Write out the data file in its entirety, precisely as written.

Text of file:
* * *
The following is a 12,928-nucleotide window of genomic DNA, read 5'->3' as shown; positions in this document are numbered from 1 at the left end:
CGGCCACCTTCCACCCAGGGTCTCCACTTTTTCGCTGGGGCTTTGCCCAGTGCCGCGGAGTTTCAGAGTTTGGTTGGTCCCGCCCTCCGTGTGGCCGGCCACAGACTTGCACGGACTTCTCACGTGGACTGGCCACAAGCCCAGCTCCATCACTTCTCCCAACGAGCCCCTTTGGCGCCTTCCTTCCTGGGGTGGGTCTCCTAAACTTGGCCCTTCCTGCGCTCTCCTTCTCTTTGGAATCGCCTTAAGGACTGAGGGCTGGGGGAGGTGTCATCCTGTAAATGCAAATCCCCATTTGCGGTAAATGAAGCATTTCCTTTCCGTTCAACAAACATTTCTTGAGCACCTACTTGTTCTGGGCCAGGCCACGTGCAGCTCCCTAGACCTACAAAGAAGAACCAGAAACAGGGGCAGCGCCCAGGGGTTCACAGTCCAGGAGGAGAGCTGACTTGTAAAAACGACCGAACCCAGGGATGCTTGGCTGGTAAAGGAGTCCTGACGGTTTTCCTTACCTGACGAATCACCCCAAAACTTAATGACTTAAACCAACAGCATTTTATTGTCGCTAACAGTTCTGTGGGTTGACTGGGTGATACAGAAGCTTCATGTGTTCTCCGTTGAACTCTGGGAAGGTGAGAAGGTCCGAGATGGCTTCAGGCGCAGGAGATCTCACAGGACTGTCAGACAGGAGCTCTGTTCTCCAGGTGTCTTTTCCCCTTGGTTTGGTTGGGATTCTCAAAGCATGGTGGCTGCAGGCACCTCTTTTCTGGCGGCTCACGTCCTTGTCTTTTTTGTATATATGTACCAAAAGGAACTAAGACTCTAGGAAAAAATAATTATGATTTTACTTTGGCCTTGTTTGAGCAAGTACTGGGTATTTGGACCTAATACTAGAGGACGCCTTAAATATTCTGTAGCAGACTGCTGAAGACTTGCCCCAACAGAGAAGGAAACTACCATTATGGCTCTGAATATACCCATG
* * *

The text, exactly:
The following is a 12,928-nucleotide window of genomic DNA, read 5'->3' as shown; positions in this document are numbered from 1 at the left end:
CGGCCACCTTCCACCCAGGGTCTCCACTTTTTCGCTGGGGCTTTGCCCAGTGCCGCGGAGTTTCAGAGTTTGGTTGGTCCCGCCCTCCGTGTGGCCGGCCACAGACTTGCACGGACTTCTCACGTGGACTGGCCACAAGCCCAGCTCCATCACTTCTCCCAACGAGCCCCTTTGGCGCCTTCCTTCCTGGGGTGGGTCTCCTAAACTTGGCCCTTCCTGCGCTCTCCTTCTCTTTGGAATCGCCTTAAGGACTGAGGGCTGGGGGAGGTGTCATCCTGTAAATGCAAATCCCCATTTGCGGTAAATGAAGCATTTCCTTTCCGTTCAACAAACATTTCTTGAGCACCTACTTGTTCTGGGCCAGGCCACGTGCAGCTCCCTAGACCTACAAAGAAGAACCAGAAACAGGGGCAGCGCCCAGGGGTTCACAGTCCAGGAGGAGAGCTGACTTGTAAAAACGACCGAACCCAGGGATGCTTGGCTGGTAAAGGAGTCCTGACGGTTTTCCTTACCTGACGAATCACCCCAAAACTTAATGACTTAAACCAACAGCATTTTATTGTCGCTAACAGTTCTGTGGGTTGACTGGGTGATACAGAAGCTTCATGTGTTCTCCGTTGAACTCTGGGAAGGTGAGAAGGTCCGAGATGGCTTCAGGCGCAGGAGATCTCACAGGACTGTCAGACAGGAGCTCTGTTCTCCAGGTGTCTTTTCCCCTTGGTTTGGTTGGGATTCTCAAAGCATGGTGGCTGCAGGCACCTCTTTTCTGGCGGCTCACGTCCTTGTCTTTTTTGTATATATGTACCAAAAGGAACTAAGACTCTAGGAAAAAATAATTATGATTTTACTTTGGCCTTGTTTGAGCAAGTACTGGGTATTTGGACCTAATACTAGAGGACGCCTTAAATATTCTGTAGCAGACTGCTGAAGACTTGCCCCAACAGAGAAGGAAACTACCATTATGGCTCTGAATATACCCATG